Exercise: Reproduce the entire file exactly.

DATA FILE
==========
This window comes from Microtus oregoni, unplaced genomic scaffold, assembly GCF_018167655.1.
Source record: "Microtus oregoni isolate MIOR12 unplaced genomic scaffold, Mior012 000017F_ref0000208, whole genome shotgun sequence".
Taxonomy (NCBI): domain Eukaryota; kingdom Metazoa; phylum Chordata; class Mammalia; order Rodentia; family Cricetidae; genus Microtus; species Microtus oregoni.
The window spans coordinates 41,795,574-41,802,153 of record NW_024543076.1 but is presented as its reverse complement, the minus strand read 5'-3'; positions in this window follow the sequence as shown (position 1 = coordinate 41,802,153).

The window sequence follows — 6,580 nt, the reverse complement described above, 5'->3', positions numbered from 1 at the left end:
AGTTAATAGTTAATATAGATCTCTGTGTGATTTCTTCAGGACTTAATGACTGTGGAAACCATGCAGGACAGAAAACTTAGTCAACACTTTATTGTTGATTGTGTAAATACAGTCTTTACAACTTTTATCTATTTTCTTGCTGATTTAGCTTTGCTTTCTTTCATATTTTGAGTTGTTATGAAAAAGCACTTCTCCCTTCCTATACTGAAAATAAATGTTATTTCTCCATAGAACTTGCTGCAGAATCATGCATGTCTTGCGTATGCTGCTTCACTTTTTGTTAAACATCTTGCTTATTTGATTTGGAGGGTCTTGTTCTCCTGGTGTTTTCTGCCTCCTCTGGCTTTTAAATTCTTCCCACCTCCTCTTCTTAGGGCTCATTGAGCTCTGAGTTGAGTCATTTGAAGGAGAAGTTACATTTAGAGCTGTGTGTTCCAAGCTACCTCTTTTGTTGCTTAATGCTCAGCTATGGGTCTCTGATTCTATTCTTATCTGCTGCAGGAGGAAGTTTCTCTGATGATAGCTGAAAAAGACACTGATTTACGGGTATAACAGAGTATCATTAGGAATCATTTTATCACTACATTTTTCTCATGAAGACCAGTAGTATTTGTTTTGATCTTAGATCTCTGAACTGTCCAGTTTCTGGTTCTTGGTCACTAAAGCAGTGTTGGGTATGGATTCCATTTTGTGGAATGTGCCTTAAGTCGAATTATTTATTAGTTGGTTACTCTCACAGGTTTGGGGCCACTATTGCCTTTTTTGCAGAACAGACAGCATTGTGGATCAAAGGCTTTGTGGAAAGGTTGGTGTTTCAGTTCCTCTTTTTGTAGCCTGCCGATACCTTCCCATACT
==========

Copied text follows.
This window comes from Microtus oregoni, unplaced genomic scaffold, assembly GCF_018167655.1.
Source record: "Microtus oregoni isolate MIOR12 unplaced genomic scaffold, Mior012 000017F_ref0000208, whole genome shotgun sequence".
Taxonomy (NCBI): domain Eukaryota; kingdom Metazoa; phylum Chordata; class Mammalia; order Rodentia; family Cricetidae; genus Microtus; species Microtus oregoni.
The window spans coordinates 41,795,574-41,802,153 of record NW_024543076.1 but is presented as its reverse complement, the minus strand read 5'-3'; positions in this window follow the sequence as shown (position 1 = coordinate 41,802,153).

The window sequence follows — 6,580 nt, the reverse complement described above, 5'->3', positions numbered from 1 at the left end:
AGTTAATAGTTAATATAGATCTCTGTGTGATTTCTTCAGGACTTAATGACTGTGGAAACCATGCAGGACAGAAAACTTAGTCAACACTTTATTGTTGATTGTGTAAATACAGTCTTTACAACTTTTATCTATTTTCTTGCTGATTTAGCTTTGCTTTCTTTCATATTTTGAGTTGTTATGAAAAAGCACTTCTCCCTTCCTATACTGAAAATAAATGTTATTTCTCCATAGAACTTGCTGCAGAATCATGCATGTCTTGCGTATGCTGCTTCACTTTTTGTTAAACATCTTGCTTATTTGATTTGGAGGGTCTTGTTCTCCTGGTGTTTTCTGCCTCCTCTGGCTTTTAAATTCTTCCCACCTCCTCTTCTTAGGGCTCATTGAGCTCTGAGTTGAGTCATTTGAAGGAGAAGTTACATTTAGAGCTGTGTGTTCCAAGCTACCTCTTTTGTTGCTTAATGCTCAGCTATGGGTCTCTGATTCTATTCTTATCTGCTGCAGGAGGAAGTTTCTCTGATGATAGCTGAAAAAGACACTGATTTACGGGTATAACAGAGTATCATTAGGAATCATTTTATCACTACATTTTTCTCATGAAGACCAGTAGTATTTGTTTTGATCTTAGATCTCTGAACTGTCCAGTTTCTGGTTCTTGGTCACTAAAGCAGTGTTGGGTATGGATTCCATTTTGTGGAATGTGCCTTAAGTCGAATTATTTATTAGTTGGTTACTCTCACAGGTTTGGGGCCACTATTGCCTTTTTTGCAGAACAGACAGCATTGTGGATCAAAGGCTTTGTGGAAAGGTTGGTGTTTCAGTTCCTCTTTTTGTAGCCTGCCGATACCTTCCCATACT